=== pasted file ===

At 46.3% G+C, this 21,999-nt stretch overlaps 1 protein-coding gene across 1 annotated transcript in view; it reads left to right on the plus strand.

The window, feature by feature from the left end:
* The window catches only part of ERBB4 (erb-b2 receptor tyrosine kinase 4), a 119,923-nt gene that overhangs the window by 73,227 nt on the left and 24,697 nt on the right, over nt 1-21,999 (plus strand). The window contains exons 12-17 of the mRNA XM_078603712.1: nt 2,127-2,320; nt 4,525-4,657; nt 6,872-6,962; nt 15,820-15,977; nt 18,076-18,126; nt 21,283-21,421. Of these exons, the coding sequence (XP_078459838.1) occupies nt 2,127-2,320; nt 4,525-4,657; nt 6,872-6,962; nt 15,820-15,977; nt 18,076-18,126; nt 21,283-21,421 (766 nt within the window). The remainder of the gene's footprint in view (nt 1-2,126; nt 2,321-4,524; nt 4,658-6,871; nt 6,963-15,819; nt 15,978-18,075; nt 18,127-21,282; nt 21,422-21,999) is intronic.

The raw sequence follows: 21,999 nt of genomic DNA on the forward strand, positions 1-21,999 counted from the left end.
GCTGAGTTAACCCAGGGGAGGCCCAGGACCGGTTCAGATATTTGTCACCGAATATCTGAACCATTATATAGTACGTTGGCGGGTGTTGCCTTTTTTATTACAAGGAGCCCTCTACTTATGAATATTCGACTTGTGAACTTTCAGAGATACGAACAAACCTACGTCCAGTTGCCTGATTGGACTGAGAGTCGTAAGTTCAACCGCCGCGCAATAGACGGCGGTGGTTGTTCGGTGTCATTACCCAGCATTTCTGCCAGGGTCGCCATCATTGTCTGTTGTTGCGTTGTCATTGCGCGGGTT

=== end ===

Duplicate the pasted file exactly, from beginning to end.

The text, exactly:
At 46.3% G+C, this 21,999-nt stretch overlaps 1 protein-coding gene across 1 annotated transcript in view; it reads left to right on the plus strand.

The window, feature by feature from the left end:
* The window catches only part of ERBB4 (erb-b2 receptor tyrosine kinase 4), a 119,923-nt gene that overhangs the window by 73,227 nt on the left and 24,697 nt on the right, over nt 1-21,999 (plus strand). The window contains exons 12-17 of the mRNA XM_078603712.1: nt 2,127-2,320; nt 4,525-4,657; nt 6,872-6,962; nt 15,820-15,977; nt 18,076-18,126; nt 21,283-21,421. Of these exons, the coding sequence (XP_078459838.1) occupies nt 2,127-2,320; nt 4,525-4,657; nt 6,872-6,962; nt 15,820-15,977; nt 18,076-18,126; nt 21,283-21,421 (766 nt within the window). The remainder of the gene's footprint in view (nt 1-2,126; nt 2,321-4,524; nt 4,658-6,871; nt 6,963-15,819; nt 15,978-18,075; nt 18,127-21,282; nt 21,422-21,999) is intronic.

The raw sequence follows: 21,999 nt of genomic DNA on the forward strand, positions 1-21,999 counted from the left end.
GCTGAGTTAACCCAGGGGAGGCCCAGGACCGGTTCAGATATTTGTCACCGAATATCTGAACCATTATATAGTACGTTGGCGGGTGTTGCCTTTTTTATTACAAGGAGCCCTCTACTTATGAATATTCGACTTGTGAACTTTCAGAGATACGAACAAACCTACGTCCAGTTGCCTGATTGGACTGAGAGTCGTAAGTTCAACCGCCGCGCAATAGACGGCGGTGGTTGTTCGGTGTCATTACCCAGCATTTCTGCCAGGGTCGCCATCATTGTCTGTTGTTGCGTTGTCATTGCGCGGGTT